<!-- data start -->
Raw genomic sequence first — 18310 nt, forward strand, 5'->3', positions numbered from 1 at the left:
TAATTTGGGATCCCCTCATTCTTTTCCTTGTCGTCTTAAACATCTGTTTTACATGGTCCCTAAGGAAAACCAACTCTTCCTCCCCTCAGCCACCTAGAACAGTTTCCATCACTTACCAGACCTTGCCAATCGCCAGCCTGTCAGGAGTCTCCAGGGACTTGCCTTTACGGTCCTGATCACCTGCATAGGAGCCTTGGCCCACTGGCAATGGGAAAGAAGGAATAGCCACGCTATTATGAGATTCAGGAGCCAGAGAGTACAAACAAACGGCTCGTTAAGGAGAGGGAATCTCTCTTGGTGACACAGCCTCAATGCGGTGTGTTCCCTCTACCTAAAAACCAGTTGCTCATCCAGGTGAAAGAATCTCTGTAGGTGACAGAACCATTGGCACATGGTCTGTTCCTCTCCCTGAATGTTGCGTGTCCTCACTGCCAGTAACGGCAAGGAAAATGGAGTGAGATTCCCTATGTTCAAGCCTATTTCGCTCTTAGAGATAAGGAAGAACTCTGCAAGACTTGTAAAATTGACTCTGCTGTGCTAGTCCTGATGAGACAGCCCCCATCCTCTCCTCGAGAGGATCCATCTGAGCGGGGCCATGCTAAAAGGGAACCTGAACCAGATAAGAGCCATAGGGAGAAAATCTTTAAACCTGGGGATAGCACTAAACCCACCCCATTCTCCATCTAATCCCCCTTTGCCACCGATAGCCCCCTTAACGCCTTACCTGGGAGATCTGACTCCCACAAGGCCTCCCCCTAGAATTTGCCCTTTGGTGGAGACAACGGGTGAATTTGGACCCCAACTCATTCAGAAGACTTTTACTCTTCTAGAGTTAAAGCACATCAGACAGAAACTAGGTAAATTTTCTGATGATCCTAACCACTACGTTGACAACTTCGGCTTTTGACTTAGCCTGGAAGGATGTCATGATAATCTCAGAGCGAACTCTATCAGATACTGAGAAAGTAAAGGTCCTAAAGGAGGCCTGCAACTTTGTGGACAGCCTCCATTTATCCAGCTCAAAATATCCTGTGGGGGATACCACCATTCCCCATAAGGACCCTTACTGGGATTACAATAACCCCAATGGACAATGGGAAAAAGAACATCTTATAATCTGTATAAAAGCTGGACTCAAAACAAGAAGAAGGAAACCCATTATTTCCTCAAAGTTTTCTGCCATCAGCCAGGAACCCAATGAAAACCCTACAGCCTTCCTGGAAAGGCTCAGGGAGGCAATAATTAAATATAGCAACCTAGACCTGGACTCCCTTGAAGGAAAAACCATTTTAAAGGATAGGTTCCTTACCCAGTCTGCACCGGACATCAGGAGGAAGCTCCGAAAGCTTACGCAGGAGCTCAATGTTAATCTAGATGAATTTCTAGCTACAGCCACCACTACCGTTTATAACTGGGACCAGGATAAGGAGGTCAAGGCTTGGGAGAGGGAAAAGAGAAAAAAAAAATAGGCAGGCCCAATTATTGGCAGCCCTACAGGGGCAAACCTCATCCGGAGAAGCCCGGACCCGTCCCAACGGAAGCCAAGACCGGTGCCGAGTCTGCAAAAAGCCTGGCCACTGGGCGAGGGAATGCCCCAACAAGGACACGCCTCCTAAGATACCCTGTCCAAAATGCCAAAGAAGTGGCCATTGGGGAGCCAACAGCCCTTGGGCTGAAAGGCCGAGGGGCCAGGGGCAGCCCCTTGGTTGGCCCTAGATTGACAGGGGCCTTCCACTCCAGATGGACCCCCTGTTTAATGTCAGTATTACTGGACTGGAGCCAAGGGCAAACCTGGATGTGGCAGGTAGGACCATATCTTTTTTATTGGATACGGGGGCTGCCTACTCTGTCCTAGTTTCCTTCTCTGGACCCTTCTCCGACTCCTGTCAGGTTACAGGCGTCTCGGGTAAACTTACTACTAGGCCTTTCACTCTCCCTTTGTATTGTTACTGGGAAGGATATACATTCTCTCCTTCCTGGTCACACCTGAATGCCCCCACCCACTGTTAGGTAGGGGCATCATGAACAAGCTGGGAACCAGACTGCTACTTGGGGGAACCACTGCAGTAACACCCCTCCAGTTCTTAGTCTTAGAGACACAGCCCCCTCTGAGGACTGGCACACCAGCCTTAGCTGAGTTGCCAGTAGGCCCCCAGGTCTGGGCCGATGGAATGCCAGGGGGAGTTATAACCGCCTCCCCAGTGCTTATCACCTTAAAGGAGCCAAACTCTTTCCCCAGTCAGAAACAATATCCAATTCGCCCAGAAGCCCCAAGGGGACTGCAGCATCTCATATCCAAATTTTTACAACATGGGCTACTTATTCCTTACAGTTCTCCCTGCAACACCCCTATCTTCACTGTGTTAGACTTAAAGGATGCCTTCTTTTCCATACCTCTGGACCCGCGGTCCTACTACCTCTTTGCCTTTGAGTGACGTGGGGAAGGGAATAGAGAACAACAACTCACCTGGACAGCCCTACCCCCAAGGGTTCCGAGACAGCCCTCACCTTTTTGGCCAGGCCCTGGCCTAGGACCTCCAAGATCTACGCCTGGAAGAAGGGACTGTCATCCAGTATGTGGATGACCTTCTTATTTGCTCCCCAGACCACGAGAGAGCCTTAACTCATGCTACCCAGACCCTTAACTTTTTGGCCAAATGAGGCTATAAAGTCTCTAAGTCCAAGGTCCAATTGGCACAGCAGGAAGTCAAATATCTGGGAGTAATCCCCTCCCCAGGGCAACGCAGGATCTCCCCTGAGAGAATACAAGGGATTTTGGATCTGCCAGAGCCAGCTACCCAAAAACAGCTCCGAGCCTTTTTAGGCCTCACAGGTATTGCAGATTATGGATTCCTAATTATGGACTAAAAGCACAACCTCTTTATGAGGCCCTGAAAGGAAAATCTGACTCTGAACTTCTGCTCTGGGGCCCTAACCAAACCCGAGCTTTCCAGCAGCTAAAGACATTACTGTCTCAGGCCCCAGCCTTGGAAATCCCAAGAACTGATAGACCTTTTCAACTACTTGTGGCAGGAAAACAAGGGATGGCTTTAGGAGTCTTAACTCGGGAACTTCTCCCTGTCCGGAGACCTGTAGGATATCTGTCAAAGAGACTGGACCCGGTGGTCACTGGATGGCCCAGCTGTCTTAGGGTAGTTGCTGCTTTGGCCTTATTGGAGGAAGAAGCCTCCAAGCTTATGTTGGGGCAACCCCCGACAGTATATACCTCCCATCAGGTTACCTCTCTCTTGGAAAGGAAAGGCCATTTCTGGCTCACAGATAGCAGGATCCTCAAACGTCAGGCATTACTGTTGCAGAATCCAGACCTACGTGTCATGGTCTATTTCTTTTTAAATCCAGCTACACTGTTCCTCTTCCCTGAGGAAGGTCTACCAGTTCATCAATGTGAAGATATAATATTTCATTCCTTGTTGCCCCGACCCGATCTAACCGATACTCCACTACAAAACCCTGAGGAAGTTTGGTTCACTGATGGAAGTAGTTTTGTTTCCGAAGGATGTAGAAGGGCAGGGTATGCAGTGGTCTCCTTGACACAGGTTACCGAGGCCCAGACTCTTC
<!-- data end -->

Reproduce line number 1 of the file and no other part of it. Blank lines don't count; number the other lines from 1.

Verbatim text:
Raw genomic sequence first — 18310 nt, forward strand, 5'->3', positions numbered from 1 at the left: